Tuesday, November 3, 2020, is Election Day. You should know this unless you’ve buried your head in the sand which is somewhat understandable considering this crazy climate. (By the way, it’s a myth ostriches do this. From a distance, it may look like it has buried its very small head in the sand. However, it is an illusion due to its huge body.) If this was a normal presidential election year I would be watching impatiently as the results trickle in, nursing a Tito’s and soda at my local, dive bar known for its wide musical selection and impromptu jam sessions where the guitars and banjos are borrowed from their wall perches. On the 3rd I desperately hope I’m at my bar, Town Mountain’s new single “You Can’t Win Em All,” playing as we close down a very successful night.
Town Mountain is a solid, classic country and bluegrass band. Their new song triggers recollections of Johnny Cash, Hank Williams, Earl Scruggs, Lester Flatt, and even Jerry Lee Lewis. The typical, twangy genre vocals are comforting and unadulterated. The array of strings are tremendously moving with each tender pick or strum. Even in its sadness, the tempo is still high and lively.
Town Mountain has created a thoughtful, gritty analysis and rather musing of life’s errors as well as misfortunes. Love, of course, is a theme in this model, country tune. I’m struck through by the parallel to our current leadership, even applying the topic of love as a metaphor for his bizarre relationship with America. I’m confident he wouldn’t identify with these insightful and deeply accurate lyrics, “I can’t stand the sight, of the mess that I made with my time. For I once held the world just like a pearl on a string. But I gave it away. Lost everything for my pride.” So true. He can’t admit faults or take accountability for disastrous decisions and then pivot, even if those actions would have saved him election night.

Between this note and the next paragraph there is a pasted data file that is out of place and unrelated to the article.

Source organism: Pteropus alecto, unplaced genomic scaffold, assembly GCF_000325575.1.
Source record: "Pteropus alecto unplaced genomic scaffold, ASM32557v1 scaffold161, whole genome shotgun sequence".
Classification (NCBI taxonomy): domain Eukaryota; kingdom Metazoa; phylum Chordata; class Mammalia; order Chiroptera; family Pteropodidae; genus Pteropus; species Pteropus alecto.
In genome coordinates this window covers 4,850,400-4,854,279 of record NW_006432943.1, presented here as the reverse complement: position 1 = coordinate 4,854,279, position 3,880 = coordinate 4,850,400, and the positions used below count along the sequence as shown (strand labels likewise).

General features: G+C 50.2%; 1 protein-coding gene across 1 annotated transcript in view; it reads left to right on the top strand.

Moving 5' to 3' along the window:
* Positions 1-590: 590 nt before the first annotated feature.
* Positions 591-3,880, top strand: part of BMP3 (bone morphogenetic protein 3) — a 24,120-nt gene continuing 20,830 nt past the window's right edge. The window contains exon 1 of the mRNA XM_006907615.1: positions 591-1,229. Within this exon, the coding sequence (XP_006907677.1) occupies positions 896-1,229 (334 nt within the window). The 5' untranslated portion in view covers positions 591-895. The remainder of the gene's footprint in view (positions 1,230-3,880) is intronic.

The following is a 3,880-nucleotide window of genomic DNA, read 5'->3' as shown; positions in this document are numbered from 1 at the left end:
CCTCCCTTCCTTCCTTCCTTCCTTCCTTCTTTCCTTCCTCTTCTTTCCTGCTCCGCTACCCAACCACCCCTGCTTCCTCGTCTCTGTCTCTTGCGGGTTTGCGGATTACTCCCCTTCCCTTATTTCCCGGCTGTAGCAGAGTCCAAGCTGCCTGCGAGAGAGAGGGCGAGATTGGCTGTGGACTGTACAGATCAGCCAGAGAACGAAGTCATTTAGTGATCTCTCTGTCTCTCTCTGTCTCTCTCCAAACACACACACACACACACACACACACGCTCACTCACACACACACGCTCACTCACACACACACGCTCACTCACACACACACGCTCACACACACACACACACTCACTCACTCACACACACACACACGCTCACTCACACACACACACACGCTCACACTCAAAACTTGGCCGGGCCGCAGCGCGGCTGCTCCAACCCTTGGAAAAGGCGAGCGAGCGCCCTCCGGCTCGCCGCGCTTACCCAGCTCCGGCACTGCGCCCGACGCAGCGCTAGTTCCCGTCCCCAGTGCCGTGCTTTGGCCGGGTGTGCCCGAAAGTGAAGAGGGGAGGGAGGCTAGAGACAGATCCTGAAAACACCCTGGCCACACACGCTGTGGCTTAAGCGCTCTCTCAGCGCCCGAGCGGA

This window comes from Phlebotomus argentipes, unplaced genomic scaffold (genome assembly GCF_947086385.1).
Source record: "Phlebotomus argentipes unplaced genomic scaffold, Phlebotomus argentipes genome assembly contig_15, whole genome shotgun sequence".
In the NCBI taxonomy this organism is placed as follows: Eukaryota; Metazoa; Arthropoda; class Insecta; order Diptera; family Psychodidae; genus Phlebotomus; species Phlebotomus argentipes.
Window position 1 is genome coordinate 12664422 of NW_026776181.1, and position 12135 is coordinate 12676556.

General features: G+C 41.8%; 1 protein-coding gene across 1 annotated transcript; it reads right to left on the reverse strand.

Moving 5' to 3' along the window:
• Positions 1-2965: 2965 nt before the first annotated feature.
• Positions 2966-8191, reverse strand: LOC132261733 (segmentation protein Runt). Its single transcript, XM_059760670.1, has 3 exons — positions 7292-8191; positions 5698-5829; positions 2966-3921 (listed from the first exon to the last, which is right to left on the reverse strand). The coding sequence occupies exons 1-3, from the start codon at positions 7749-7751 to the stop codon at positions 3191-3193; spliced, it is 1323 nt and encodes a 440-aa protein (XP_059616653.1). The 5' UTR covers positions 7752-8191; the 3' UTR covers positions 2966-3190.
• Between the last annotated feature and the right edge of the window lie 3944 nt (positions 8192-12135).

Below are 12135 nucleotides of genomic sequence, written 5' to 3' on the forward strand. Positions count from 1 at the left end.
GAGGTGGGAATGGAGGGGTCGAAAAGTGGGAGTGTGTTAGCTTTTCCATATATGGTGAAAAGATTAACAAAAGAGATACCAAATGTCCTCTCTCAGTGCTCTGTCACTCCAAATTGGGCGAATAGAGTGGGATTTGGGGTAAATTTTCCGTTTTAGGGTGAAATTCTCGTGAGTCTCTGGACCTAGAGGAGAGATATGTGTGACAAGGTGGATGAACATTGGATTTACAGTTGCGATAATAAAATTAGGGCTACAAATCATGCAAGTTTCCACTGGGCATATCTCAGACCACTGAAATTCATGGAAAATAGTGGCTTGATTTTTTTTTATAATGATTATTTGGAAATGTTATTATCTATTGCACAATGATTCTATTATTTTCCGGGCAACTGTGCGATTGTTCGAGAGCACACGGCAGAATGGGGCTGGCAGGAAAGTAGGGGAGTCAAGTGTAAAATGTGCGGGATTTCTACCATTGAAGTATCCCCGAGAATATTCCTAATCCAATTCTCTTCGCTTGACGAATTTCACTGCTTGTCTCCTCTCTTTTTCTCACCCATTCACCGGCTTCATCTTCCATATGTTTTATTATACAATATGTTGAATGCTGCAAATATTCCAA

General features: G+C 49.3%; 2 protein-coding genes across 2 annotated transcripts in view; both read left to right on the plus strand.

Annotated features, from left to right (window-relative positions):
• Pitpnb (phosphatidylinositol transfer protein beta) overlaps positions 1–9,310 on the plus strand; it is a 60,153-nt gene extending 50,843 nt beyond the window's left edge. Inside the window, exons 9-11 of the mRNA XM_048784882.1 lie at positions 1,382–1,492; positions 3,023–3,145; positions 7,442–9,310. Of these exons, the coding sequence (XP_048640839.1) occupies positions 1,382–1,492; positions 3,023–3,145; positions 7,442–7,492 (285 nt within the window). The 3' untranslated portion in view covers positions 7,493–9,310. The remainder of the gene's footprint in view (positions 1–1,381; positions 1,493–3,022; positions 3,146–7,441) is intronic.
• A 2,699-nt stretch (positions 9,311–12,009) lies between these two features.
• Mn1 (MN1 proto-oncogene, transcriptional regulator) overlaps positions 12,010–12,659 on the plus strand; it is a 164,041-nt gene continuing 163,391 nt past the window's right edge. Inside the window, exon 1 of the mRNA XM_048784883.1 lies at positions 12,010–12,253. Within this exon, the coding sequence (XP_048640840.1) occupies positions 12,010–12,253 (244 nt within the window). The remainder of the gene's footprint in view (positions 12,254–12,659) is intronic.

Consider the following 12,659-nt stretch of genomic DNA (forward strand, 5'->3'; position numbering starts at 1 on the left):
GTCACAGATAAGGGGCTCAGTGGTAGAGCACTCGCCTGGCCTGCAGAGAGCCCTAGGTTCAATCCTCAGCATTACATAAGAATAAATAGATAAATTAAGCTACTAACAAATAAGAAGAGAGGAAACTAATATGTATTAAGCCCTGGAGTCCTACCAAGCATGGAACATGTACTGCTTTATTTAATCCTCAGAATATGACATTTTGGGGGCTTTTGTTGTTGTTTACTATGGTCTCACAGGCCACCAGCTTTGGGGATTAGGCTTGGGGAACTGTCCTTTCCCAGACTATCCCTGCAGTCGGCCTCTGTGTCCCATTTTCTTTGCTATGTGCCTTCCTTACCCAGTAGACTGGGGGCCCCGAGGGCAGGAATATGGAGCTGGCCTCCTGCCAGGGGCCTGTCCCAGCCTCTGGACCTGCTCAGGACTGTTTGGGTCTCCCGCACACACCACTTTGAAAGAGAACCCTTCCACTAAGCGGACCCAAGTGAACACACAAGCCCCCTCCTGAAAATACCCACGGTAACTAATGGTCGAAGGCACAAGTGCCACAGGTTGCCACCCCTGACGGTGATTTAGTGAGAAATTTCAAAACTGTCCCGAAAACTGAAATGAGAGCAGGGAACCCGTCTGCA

In describing their new song, vocalist and mandolin player, Phil Barker shared, “I envisioned this tune as a last-song-on-the-jukebox kind of vibe…when everything is winding down and you’re left with the quiet of the evening to think back on the way life and love has gone.” He elaborates, “Not just with regret, but also with acceptance on how some things work out for the best in the long run.” Obviously, reflection for our leader should have happened way before November 3rd. Maybe when he choose to side with White nationalists. How about when he separated families and locked children in cages? Perhaps when the World Health Organization declared a pandemic in early March. If my forecast is correct, the horrors will soon be behind us.
I envision the dedicated few, now forever friends, having experienced a roll-a-coaster of an evening and, let’s be honest, a horrendous last four years, huddled together on the lengthy, mahogany bar. Panicked moments are replaced by a crashing wave of relief. The night’s final song is coming to a close as one-by-one, we join the chorus, “Seems the higher and higher you go. All the further you have then to fall. You can play every game, but you can’t win em all. You can play every game, but you can’t win em all.” We all experience losses. It’s inevitable. I’m predicting it’s his turn as brilliantly put by Town Mountain.